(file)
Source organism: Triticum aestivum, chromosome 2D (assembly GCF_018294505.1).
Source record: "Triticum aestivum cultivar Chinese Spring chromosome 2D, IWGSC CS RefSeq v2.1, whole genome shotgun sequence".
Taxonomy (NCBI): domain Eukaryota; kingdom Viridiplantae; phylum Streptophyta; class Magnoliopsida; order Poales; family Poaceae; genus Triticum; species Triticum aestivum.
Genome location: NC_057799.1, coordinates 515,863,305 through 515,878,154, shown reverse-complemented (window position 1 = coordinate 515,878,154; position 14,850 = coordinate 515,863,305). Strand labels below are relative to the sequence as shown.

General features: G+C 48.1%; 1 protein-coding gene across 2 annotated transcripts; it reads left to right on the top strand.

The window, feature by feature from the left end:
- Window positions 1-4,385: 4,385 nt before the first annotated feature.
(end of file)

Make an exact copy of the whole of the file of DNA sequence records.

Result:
Source organism: Triticum aestivum, chromosome 2D (assembly GCF_018294505.1).
Source record: "Triticum aestivum cultivar Chinese Spring chromosome 2D, IWGSC CS RefSeq v2.1, whole genome shotgun sequence".
Taxonomy (NCBI): domain Eukaryota; kingdom Viridiplantae; phylum Streptophyta; class Magnoliopsida; order Poales; family Poaceae; genus Triticum; species Triticum aestivum.
Genome location: NC_057799.1, coordinates 515,863,305 through 515,878,154, shown reverse-complemented (window position 1 = coordinate 515,878,154; position 14,850 = coordinate 515,863,305). Strand labels below are relative to the sequence as shown.

General features: G+C 48.1%; 1 protein-coding gene across 2 annotated transcripts; it reads left to right on the top strand.

The window, feature by feature from the left end:
- Window positions 1-4,385: 4,385 nt before the first annotated feature.